The admission of evidence concerning prior drug dealing and usage has been approved by this circuit. See United States v. Haynes, 881 F.2d 586, 589-90 (8th Cir. 1989) (upholding the admission of evidence of prior marijuana dealings); United States v. Armijo, 834 F.2d 132, 135 (8th Cir. 1987), cert. denied, 485 U.S. 990, 991, 108 S. Ct. 1297, 99 L. Ed. 2d 507 (1988) (upholding the admission of evidence of prior drug use). An appellate court should reverse only when it is clear that the evidence has no bearing on the case. United States v. McMillian, 535 F.2d 1035, 1039 (8th Cir. 1976), cert. denied, 434 U.S. 1074, 98 S. Ct. 1262, 55 L. Ed. 2d 779 (1978). The trial court has broad discretion in determining admissibility of evidence under Rule 404(b). The trial court neither makes a preliminary finding that the government has established the "other crimes" evidence by a preponderance, nor does it weigh credibility. Rather, the standard for admission of "other acts" evidence is whether the jury could reasonably find by a preponderance of the evidence that the act occurred and that the defendant was the actor. See Huddleston v. United States, 485 U.S. 681, 108 S. Ct. 1496, 1501-02, 99 L. Ed. 2d 771 (1988); United States v. Schleicher, 862 F.2d 1320, 1322 & n. 2. (8th Cir. 1988), cert. denied, --- U.S. ----, 109 S. Ct. 1326, 103 L. Ed. 2d 594 (1989). In determining the admissibility of "other crimes" evidence, the trial court should not merely restate the rule, but the court should specify which elements of Rule 404(b) form the basis of its ruling and why. United States v. Harvey, 845 F.2d 760, 762 (8th Cir. 1988).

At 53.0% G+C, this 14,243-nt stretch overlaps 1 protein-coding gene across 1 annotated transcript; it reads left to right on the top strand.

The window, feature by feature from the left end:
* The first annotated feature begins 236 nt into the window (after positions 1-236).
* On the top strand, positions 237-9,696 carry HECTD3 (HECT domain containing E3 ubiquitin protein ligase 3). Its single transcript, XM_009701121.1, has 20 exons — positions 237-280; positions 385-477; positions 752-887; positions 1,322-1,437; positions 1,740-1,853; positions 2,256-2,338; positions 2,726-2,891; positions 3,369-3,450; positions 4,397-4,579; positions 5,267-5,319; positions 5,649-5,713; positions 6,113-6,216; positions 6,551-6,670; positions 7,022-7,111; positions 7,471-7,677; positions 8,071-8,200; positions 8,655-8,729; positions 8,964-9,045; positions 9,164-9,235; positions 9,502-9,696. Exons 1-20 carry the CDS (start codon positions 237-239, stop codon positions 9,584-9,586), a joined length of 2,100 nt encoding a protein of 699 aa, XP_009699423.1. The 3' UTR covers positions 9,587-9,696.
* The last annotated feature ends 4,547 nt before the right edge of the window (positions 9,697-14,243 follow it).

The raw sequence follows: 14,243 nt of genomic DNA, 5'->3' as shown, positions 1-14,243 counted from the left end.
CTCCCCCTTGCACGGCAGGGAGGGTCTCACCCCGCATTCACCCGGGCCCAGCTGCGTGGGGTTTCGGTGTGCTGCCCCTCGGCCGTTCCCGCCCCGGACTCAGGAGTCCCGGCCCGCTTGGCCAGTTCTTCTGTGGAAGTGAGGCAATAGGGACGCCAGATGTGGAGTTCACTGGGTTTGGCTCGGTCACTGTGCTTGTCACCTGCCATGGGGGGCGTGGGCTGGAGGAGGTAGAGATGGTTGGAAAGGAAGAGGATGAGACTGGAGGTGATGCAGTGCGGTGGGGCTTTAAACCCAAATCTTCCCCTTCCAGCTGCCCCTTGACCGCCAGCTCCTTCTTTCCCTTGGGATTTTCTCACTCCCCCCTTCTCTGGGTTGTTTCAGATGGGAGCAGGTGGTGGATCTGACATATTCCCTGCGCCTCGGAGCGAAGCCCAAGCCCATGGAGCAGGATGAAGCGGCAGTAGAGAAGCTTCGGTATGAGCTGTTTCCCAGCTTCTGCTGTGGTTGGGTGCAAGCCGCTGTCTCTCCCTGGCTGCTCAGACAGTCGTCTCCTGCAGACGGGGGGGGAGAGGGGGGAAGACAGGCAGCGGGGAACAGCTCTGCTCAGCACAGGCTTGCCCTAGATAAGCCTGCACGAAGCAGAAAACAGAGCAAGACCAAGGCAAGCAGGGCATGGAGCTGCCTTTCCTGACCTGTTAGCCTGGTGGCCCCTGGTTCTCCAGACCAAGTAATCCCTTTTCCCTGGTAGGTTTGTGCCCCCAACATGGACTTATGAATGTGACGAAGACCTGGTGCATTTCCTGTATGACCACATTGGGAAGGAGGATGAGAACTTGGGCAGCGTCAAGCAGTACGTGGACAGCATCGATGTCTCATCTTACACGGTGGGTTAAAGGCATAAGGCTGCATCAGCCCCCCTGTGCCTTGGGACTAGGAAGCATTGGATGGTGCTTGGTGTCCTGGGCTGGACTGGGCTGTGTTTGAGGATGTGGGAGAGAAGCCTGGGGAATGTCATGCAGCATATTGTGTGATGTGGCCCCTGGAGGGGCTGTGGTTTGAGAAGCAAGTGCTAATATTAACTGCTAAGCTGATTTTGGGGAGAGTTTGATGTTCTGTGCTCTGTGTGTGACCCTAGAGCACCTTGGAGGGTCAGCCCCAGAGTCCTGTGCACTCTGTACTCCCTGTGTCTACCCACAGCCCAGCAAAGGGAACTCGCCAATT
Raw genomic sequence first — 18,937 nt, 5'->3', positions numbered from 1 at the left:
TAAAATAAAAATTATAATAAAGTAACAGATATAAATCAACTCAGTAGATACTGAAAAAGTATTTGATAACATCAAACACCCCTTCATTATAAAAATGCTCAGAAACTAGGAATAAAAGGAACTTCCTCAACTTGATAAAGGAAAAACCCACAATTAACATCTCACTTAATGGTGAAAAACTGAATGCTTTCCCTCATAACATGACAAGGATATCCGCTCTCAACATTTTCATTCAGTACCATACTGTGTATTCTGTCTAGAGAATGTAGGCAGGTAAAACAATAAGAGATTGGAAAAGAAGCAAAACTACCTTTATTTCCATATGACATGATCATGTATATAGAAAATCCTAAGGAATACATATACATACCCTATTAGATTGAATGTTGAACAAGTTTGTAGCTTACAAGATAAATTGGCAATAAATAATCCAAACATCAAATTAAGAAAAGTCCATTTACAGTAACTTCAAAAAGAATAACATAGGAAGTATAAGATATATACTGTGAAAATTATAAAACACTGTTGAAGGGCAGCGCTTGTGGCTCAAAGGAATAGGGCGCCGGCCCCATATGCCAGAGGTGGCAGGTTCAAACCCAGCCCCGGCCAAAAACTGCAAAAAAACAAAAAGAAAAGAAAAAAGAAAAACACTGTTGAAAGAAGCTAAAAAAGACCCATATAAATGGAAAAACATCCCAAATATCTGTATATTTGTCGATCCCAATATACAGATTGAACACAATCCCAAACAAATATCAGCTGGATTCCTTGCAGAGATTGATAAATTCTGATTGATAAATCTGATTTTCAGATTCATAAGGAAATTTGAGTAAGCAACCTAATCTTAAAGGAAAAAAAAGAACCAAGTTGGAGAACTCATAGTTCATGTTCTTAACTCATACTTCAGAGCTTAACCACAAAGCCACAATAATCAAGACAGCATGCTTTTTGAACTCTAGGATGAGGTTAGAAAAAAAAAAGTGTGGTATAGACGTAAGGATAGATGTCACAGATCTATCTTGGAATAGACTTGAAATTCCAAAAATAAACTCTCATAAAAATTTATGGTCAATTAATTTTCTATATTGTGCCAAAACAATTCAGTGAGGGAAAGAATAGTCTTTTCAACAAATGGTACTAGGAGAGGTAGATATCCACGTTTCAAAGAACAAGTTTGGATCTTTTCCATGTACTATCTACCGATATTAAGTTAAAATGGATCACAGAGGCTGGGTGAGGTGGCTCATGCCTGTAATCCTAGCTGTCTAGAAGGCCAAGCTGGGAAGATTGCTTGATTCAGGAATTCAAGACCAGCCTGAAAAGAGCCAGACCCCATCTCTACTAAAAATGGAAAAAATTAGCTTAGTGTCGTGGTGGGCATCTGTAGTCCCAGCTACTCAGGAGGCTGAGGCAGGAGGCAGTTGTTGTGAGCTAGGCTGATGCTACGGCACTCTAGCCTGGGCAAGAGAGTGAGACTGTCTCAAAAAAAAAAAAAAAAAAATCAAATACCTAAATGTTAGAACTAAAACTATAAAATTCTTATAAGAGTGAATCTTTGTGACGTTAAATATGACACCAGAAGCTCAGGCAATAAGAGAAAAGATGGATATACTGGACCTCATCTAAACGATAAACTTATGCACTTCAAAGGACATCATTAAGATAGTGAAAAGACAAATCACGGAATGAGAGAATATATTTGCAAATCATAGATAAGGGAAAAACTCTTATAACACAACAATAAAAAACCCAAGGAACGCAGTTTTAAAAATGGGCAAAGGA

In this case, the district court specified that both knowledge or intent and absence of mistake or accident were grounds for admissibility. The district court properly instructed the jury that the evidence had limited usage.5 We find that Williams was "an actor" because he claimed the guns seized, he was present during the searches, and he admitted to using cocaine. We find that the jury could have found by a preponderance of the evidence that Williams knowingly possessed the items seized during the prior searches. Also, Williams was found with guns and cocaine paraphernalia during the execution of the 1986 and 1987 search warrants. Thus, the jury could have found that it was no mistake or accident that Williams had guns and drug paraphernalia in his apartment during the execution of the January 15, 1988, warrant. As the challenged evidence concerned knowledge and absence of mistake, we find that the evidence does have bearing on the case, and the district court did not abuse its discretion in admitting this evidence.